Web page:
Fergal Keane: 'Precious prize of peace that must be saved'
The Border, as I first saw it, hardly existed at all. I was packed into a bus heading north surrounded by teenage girls from St Paul's School in Greenhills, Dublin. My mother taught English there and on this occasion sought to advance her pupils' understanding of the island on which they lived.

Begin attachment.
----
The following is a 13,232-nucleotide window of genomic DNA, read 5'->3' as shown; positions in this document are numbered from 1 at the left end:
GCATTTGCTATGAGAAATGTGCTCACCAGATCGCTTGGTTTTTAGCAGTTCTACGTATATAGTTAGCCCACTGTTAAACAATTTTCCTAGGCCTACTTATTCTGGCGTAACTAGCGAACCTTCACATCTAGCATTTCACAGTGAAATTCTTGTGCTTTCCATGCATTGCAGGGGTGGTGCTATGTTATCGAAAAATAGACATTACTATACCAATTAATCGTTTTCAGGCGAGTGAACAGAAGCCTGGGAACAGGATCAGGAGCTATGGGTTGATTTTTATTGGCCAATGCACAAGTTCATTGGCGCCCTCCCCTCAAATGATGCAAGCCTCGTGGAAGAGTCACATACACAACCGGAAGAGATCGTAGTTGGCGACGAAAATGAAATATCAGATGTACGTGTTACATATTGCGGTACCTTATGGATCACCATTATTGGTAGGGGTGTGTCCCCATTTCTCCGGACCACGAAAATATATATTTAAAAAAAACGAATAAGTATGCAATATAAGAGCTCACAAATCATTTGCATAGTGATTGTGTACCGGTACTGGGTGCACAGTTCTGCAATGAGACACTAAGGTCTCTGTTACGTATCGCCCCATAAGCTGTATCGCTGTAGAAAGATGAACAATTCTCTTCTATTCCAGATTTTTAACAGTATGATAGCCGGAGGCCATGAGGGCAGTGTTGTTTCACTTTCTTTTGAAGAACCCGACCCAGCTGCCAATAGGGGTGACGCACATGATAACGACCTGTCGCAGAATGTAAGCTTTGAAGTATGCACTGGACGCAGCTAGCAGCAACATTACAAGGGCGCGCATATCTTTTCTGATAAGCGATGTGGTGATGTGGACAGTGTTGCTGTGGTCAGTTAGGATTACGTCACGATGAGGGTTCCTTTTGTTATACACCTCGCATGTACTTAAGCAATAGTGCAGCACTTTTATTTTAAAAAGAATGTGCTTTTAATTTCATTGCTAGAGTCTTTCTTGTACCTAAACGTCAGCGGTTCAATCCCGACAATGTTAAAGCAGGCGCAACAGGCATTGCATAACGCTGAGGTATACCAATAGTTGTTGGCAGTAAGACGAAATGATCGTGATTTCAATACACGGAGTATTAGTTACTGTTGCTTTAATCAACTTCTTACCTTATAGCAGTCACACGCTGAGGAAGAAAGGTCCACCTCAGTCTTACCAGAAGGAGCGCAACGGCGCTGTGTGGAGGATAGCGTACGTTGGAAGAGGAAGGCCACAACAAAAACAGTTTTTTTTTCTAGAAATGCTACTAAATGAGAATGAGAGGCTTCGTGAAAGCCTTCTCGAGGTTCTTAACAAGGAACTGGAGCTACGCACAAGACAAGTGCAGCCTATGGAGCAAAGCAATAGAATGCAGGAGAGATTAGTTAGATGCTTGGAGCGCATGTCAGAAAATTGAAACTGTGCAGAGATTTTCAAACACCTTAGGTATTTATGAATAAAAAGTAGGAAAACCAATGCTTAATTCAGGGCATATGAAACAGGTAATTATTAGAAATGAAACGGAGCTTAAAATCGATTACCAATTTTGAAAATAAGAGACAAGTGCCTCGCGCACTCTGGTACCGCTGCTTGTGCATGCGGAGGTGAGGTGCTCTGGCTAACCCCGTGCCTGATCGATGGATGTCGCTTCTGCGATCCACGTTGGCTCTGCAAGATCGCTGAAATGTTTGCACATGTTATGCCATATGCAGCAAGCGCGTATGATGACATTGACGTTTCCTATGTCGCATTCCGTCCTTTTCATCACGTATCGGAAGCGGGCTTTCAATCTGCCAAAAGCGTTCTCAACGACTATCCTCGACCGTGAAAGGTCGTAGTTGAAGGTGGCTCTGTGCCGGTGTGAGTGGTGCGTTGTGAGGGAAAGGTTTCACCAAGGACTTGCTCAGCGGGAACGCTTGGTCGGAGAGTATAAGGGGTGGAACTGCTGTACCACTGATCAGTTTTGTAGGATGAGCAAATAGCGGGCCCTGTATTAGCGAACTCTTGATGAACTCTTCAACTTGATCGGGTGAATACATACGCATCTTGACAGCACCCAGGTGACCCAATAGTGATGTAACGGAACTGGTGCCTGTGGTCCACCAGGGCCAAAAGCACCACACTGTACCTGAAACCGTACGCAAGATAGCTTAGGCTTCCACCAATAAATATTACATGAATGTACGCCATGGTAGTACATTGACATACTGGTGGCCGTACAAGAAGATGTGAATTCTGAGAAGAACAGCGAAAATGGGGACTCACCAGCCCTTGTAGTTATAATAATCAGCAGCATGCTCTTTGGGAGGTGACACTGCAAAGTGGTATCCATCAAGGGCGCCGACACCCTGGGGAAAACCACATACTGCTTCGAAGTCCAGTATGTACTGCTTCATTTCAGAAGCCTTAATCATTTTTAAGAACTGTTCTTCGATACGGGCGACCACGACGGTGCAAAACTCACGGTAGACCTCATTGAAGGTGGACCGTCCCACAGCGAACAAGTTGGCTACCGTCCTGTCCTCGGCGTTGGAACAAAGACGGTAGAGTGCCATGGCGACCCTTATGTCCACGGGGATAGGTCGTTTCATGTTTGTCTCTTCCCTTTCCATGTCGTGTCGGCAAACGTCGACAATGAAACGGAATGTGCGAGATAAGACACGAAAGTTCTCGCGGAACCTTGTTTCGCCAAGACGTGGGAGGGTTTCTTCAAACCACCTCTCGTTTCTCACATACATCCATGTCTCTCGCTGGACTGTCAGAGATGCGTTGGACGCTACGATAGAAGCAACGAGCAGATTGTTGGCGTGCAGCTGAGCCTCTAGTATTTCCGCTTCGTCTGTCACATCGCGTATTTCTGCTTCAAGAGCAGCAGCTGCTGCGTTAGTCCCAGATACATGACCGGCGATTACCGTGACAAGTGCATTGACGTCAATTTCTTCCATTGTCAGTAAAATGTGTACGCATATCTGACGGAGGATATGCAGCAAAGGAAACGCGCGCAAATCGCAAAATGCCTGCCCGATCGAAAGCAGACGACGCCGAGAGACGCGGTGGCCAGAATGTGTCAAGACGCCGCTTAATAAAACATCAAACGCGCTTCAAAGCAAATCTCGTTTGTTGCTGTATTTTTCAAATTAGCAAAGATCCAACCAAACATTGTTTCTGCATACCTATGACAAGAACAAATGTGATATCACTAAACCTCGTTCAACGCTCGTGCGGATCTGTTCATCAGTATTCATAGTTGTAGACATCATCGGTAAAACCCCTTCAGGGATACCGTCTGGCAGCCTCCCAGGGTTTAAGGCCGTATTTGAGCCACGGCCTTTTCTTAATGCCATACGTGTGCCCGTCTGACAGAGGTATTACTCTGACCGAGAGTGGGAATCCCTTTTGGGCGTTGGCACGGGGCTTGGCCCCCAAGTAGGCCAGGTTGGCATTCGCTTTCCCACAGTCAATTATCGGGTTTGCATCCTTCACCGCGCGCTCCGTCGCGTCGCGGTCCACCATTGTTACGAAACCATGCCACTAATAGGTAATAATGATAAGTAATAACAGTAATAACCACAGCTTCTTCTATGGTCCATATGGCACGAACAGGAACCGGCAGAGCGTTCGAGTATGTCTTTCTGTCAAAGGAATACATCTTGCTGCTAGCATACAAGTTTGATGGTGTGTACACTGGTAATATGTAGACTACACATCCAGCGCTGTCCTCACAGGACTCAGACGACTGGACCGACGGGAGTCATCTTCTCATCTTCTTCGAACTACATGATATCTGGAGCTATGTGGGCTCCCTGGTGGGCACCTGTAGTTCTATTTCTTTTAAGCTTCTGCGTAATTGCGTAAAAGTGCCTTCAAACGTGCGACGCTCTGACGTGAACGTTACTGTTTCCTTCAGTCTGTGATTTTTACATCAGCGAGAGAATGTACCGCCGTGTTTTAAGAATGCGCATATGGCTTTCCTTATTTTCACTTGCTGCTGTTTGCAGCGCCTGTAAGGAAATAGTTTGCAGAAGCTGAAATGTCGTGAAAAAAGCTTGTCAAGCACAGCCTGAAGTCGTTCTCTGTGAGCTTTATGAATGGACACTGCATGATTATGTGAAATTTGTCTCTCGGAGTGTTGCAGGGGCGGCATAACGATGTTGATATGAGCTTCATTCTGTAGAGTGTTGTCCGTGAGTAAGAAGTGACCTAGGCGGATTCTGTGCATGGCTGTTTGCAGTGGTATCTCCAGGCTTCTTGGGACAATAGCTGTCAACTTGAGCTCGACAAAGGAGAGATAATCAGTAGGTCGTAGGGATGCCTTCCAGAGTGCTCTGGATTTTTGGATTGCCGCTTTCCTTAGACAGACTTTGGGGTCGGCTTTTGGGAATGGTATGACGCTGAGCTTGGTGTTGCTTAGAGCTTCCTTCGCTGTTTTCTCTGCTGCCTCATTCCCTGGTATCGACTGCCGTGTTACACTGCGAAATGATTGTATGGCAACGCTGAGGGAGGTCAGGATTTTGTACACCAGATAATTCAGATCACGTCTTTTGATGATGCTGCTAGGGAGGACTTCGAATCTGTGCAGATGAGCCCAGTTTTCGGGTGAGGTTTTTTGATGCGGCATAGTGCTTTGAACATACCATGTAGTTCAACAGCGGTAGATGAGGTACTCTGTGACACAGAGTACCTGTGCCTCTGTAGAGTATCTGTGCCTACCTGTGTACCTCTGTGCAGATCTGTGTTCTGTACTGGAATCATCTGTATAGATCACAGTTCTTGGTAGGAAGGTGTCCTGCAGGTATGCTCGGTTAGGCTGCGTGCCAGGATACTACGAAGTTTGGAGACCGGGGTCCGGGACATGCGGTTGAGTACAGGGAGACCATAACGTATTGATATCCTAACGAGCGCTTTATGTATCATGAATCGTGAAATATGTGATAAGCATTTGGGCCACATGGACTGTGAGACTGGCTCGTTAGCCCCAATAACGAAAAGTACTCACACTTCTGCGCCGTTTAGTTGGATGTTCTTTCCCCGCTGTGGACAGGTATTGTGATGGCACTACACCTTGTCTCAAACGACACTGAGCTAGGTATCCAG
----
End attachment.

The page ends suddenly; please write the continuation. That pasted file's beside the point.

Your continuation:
It was the early spring of 1968 or thereabouts, before the first civil rights marches and the onset of disaster. I was seven years old and an easy mark for giggling girls looking for a boy to tease.
I knew nothing of the politics of the time. I cannot remember the North being talked about at home before the Troubles began.